Individualism is better understood as the extent to which individuals are free to direct their own bodies and their own property. The more property protections the individual has, the more individualism, and the more free-er the market is.

    To take an opposite extreme example, individualism in the old Soviet Union was virtually nil, because no individual was able to own his own private property in the sense of having final authority over its disposition. No individual was able to legally own his own means of production (there were a handful of exceptions, but they do not detract from the main point here).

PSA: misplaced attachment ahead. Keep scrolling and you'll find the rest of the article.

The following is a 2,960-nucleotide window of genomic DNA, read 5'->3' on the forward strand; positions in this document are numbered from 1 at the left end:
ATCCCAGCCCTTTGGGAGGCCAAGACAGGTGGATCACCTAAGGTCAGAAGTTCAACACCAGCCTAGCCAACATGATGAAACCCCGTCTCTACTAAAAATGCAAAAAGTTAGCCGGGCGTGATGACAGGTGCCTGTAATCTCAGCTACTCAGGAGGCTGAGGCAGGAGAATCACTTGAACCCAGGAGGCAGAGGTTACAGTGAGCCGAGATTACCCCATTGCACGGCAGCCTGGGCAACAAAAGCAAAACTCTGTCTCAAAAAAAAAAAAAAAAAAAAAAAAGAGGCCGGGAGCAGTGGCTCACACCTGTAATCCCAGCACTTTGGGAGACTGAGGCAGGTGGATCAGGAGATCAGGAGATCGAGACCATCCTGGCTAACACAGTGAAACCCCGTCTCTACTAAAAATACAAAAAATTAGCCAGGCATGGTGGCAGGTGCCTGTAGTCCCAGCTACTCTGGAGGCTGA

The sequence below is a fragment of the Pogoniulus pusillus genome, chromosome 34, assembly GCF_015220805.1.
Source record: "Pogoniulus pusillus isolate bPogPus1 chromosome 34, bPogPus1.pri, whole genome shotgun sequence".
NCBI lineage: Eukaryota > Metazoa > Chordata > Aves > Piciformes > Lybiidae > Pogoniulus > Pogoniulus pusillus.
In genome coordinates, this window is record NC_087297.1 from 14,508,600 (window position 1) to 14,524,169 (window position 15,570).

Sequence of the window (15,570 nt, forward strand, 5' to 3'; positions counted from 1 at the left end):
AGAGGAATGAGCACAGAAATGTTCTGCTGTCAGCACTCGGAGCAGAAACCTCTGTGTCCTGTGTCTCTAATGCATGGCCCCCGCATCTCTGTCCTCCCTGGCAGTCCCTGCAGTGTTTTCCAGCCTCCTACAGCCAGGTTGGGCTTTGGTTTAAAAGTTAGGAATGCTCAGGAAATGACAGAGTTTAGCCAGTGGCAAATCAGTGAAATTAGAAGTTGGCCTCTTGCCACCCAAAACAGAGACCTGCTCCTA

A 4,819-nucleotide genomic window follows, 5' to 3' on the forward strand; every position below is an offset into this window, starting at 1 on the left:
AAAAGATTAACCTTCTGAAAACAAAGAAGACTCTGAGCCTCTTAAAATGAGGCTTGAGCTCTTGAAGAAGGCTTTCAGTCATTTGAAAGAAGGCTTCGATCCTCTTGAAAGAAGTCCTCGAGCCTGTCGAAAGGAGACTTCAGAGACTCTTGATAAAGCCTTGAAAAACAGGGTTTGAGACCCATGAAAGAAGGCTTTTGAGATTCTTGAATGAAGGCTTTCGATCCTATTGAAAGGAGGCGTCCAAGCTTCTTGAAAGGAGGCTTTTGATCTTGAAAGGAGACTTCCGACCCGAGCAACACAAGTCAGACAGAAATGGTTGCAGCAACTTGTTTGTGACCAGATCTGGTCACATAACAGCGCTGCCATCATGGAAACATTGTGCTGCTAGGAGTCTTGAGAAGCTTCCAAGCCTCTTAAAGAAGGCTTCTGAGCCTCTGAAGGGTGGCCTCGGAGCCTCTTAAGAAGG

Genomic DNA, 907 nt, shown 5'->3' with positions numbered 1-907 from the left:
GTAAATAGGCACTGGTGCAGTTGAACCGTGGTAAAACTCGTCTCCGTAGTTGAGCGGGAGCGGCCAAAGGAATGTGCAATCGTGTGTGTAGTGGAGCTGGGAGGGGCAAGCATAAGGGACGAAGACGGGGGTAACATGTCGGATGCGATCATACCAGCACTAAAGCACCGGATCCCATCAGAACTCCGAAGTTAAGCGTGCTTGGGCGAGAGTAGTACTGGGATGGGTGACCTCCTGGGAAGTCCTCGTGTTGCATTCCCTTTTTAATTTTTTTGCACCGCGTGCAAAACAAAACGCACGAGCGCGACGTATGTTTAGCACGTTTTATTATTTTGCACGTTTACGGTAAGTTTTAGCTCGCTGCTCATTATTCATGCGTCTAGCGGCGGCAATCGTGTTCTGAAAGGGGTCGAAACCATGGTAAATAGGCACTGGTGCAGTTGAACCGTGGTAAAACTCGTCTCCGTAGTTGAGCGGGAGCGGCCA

The more an individual is free to pursue his own ends, as opposed to the ends of the state, then the more individualism there is. Free markets both imply and presuppose individualism in the way I have explained above.

  10. Gravatar of Noah Smith Noah Smith
    7. October 2012 at 18:54

    Hey Morgan, I like the idea of auctioning the unemployed!

  11. Gravatar of Noah Smith Noah Smith
    7. October 2012 at 19:07

    Scott, come on now. How do you convince yourself that “East Asian hive mind” isn’t racist? Sheesh. I’m not even going to argue about that…

    That’s right, Noah believes that what unites North and South Koreans is that they are of the same race.

    No, that’s what Richard Lynn believes.

    I’ve never even been clear as to what IQ is supposed to measure. (Innate potential intelligence? Actual potential intelligence? Skill at doing IQ tests? Level of education?)… BTW, I have no idea whether this has anything to do with IQ, indeed I doubt their average IQ is particularly high…Culture matters. Deal with it.